Seeing all of the flowers and birds is glorious, but spring is also a particularly busy time around the gallery. For Alison and me, spring is usually when we gear up for the summer season. We normally open on Memorial Day weekend, so the preceding weeks are full of “to do” lists, spring cleaning, ordering supplies, and picking up our college student from school. But this year is different. All of the preparation happened earlier – before and after a short trip to Tuscany a couple weeks ago. 

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A particularly tough assignment

by Sue Dawson

THE THIRD critique call in this year’s Mentorship programs was our longest yet. In fact, it was two calls, because we ran out of time in the first call. The toughest assignment I give is to do a self-portrait (that’s tough enough for most of us, but it gets worse)… in your own unique style. Each student submitted three photos that illustrate their style as a photographer. Then they had to do self-portraits that are congruent with their style. 

One of our goals in the Mentorship programs is to help each photographer identify his or her unique creative voice. Some people come into the program with a unique style already, but most don’t – at least they don’t recognize it yet. If I had to articulate the most important challenge for artists, it’s developing, defining, and refining your unique creative voice, or style. What sets you apart? What makes you you? Alison is an open book with students, sharing her process and techniques. But the goal isn’t to produce photographs like hers. The goal is to produce photographs like yours. It can take a lifetime to identify what this means for each artist.

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More creative assignments

by Sue Dawson

WE JUST HAD another group critique call with our Mentorship groups, and I want to share their assignment photos with you. Alison and I just love this part of our programs, where I give an assignment, and each student can upload up to five images to show the group. Half the fun is seeing how each person interprets the assignment, which is purposely open-ended. My hope is always that they’ll broaden their scope, push boundaries, think creatively, and either use their own unique style, or try out a different one.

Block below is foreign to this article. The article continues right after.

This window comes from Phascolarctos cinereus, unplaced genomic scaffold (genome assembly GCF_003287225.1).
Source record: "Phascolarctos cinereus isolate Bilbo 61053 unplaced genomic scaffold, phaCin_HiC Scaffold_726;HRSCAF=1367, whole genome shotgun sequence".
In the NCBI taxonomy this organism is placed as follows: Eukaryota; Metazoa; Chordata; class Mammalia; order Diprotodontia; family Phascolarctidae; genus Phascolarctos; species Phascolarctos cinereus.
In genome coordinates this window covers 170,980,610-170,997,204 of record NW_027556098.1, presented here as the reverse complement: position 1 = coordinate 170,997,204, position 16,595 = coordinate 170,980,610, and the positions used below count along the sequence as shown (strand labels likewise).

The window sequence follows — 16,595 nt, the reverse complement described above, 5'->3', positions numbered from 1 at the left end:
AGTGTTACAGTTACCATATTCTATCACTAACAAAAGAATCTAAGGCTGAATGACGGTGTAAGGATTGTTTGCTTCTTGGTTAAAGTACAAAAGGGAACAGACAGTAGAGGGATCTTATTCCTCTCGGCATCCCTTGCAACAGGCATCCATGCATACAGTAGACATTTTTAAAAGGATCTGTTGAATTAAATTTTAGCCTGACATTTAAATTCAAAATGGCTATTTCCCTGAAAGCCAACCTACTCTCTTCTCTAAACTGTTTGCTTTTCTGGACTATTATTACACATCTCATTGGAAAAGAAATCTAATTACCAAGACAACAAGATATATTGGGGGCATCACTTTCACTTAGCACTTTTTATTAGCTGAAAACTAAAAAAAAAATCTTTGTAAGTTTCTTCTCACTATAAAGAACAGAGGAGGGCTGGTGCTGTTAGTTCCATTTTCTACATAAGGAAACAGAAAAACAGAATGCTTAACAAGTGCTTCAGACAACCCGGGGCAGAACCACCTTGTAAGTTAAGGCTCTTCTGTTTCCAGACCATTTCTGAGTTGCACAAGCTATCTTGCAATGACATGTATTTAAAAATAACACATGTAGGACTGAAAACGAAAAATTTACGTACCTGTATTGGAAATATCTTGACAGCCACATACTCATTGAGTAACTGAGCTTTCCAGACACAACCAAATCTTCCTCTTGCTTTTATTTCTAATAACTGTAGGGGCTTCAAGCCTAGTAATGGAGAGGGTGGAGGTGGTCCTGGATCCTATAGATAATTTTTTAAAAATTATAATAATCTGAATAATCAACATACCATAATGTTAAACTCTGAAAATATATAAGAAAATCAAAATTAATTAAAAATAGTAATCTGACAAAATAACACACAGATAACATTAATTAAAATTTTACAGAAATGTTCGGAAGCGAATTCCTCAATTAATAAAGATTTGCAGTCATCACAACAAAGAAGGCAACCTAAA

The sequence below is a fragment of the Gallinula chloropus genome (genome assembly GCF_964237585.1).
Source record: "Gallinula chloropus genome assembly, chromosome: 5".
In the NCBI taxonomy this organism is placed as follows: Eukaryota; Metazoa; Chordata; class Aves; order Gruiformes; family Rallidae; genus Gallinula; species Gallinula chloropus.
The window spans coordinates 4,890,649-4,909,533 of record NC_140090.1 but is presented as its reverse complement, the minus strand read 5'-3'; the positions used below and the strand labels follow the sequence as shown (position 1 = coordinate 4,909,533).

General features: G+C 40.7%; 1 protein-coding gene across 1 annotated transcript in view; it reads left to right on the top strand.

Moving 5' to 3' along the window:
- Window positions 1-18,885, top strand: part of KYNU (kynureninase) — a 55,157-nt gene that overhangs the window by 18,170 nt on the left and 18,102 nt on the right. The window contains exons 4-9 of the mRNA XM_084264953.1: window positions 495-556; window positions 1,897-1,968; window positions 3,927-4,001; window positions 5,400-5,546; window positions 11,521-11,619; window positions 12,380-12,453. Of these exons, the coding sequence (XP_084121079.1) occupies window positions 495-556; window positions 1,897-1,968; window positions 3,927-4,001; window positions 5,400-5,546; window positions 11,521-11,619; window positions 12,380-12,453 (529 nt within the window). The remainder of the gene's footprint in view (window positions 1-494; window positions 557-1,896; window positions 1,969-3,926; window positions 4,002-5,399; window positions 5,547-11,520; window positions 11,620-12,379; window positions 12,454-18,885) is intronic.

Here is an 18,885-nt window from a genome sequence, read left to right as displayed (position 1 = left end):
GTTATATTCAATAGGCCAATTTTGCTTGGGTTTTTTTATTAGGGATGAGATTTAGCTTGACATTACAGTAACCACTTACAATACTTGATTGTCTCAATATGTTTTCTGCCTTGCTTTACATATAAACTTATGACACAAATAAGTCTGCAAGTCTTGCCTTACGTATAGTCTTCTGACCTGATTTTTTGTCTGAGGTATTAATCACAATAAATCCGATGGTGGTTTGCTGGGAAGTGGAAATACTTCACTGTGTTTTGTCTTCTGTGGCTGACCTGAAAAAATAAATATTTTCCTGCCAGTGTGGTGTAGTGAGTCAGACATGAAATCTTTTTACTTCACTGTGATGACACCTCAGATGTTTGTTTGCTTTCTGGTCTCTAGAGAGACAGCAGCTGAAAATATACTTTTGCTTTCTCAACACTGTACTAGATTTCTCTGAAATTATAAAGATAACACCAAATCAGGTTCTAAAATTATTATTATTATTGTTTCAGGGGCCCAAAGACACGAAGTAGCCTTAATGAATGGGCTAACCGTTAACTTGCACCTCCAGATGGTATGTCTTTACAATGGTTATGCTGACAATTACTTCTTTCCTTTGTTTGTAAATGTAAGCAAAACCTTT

This time my assignment was “on the road.” Here’s our favorite shot from each person:

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Creative assignments

by Sue Dawson

WHEN I WAS in art school (and college art classes), one of my favorite things was the group critique, where we’d tack our homework up on the wall, and listen to the professor respond to each piece. It’s an intense process. You put so much time and effort into your own work, it can be tough to weather the criticism. But it’s so exciting, and inspiring, to see what everyone has done with the same assignment. Of course I most easily remember the time mine was a dud, when a famous illustrator said that my drawing of “happiness” made him sad. But even as I held back tears in that moment, I was inspired to do better next time. My dud wasn’t a bad drawing – it just showed my lack of sophistication. I’d chosen an obvious solution. A surface one. And this professor was having none of it. He wanted us to dig deep, push boundaries, knock him off his feet with our brilliance. He didn’t care so much about the execution, it turned out. He wanted to see concepts he’d never seen before. He wanted to be wowed.   

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It’s a journey

by Sue Dawson

ONE OF MY favorite things about teaching is the moment when things click into place. An “aha” moment, where a student gains an important insight, or looks at his/her art with a different perspective. It’s especially clear over time, when we look back at students’ creative work, and see their growth as artists.